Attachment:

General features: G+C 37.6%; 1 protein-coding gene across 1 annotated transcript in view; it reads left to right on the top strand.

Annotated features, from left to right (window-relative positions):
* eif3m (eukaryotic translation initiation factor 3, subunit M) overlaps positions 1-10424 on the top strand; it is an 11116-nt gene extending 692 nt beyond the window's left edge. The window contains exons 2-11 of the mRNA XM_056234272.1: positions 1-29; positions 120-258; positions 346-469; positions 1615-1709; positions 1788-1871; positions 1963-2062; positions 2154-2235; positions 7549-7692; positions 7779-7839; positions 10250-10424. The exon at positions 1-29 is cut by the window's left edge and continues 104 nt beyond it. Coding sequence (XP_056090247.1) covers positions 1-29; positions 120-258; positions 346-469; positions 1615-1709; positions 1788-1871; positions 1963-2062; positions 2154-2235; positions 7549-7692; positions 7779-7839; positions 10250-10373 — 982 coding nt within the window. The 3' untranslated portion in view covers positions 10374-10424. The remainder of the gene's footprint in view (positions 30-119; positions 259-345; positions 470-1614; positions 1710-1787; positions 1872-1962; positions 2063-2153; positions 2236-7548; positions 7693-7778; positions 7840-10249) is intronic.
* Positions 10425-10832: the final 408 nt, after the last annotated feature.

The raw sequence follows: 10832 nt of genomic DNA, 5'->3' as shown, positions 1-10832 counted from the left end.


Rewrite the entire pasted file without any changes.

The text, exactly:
General features: G+C 37.6%; 1 protein-coding gene across 1 annotated transcript in view; it reads left to right on the top strand.

Annotated features, from left to right (window-relative positions):
* eif3m (eukaryotic translation initiation factor 3, subunit M) overlaps positions 1-10424 on the top strand; it is an 11116-nt gene extending 692 nt beyond the window's left edge. The window contains exons 2-11 of the mRNA XM_056234272.1: positions 1-29; positions 120-258; positions 346-469; positions 1615-1709; positions 1788-1871; positions 1963-2062; positions 2154-2235; positions 7549-7692; positions 7779-7839; positions 10250-10424. The exon at positions 1-29 is cut by the window's left edge and continues 104 nt beyond it. Coding sequence (XP_056090247.1) covers positions 1-29; positions 120-258; positions 346-469; positions 1615-1709; positions 1788-1871; positions 1963-2062; positions 2154-2235; positions 7549-7692; positions 7779-7839; positions 10250-10373 — 982 coding nt within the window. The 3' untranslated portion in view covers positions 10374-10424. The remainder of the gene's footprint in view (positions 30-119; positions 259-345; positions 470-1614; positions 1710-1787; positions 1872-1962; positions 2063-2153; positions 2236-7548; positions 7693-7778; positions 7840-10249) is intronic.
* Positions 10425-10832: the final 408 nt, after the last annotated feature.

The raw sequence follows: 10832 nt of genomic DNA, 5'->3' as shown, positions 1-10832 counted from the left end.